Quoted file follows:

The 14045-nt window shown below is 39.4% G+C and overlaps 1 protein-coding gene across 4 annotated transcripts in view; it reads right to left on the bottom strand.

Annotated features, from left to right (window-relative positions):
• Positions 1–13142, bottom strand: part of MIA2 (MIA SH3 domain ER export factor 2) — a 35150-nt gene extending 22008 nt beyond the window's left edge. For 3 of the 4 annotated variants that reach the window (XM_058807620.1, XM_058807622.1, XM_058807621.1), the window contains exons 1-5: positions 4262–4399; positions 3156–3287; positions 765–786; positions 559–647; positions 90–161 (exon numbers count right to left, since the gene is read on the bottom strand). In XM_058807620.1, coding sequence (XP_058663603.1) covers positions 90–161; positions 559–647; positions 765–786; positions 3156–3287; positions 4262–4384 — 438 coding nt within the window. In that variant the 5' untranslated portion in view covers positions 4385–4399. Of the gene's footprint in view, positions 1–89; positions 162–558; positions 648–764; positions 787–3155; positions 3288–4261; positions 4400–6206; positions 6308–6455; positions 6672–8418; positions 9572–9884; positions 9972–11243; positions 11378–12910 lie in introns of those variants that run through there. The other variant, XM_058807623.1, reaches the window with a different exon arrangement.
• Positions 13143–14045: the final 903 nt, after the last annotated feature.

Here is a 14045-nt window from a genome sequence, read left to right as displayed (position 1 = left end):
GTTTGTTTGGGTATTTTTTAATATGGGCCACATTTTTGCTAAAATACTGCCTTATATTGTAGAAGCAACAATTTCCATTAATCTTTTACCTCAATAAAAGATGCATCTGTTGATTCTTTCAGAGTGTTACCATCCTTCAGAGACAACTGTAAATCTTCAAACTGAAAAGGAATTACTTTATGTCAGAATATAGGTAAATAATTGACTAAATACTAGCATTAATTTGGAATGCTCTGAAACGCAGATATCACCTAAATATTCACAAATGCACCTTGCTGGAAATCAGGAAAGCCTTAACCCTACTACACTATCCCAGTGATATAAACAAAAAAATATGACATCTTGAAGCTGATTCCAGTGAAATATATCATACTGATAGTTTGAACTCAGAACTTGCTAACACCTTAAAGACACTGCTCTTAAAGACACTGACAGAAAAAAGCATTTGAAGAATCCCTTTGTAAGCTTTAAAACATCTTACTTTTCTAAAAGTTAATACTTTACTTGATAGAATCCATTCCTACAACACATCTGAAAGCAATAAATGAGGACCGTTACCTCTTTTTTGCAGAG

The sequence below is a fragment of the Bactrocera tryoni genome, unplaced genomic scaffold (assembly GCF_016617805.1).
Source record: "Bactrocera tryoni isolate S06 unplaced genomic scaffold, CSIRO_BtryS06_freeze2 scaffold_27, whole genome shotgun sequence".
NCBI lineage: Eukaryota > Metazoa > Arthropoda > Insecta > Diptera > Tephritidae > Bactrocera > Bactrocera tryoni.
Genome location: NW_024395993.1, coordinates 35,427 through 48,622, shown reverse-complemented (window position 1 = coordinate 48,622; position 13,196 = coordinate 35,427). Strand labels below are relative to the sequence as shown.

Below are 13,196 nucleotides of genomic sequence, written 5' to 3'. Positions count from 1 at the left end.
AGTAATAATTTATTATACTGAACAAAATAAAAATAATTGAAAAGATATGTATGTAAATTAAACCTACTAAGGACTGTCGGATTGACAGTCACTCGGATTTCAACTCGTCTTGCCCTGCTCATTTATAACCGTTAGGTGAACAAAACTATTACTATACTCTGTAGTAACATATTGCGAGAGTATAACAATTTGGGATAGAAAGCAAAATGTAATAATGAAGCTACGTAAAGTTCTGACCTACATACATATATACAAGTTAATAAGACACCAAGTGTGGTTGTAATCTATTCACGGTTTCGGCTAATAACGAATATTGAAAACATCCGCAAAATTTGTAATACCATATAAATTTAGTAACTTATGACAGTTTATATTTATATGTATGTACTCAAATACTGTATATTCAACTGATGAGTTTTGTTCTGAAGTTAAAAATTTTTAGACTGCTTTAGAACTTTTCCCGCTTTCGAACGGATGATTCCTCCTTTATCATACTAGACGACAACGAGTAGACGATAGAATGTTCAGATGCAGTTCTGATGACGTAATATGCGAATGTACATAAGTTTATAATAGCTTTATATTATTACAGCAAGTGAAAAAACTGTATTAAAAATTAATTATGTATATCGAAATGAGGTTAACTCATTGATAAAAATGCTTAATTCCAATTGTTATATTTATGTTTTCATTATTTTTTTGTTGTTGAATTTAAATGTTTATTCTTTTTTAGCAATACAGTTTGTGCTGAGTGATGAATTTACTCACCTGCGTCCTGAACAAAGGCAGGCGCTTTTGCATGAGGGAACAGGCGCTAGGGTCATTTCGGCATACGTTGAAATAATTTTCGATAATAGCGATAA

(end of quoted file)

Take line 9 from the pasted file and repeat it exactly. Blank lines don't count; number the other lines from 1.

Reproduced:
NCBI lineage: Eukaryota > Metazoa > Arthropoda > Insecta > Diptera > Tephritidae > Bactrocera > Bactrocera tryoni.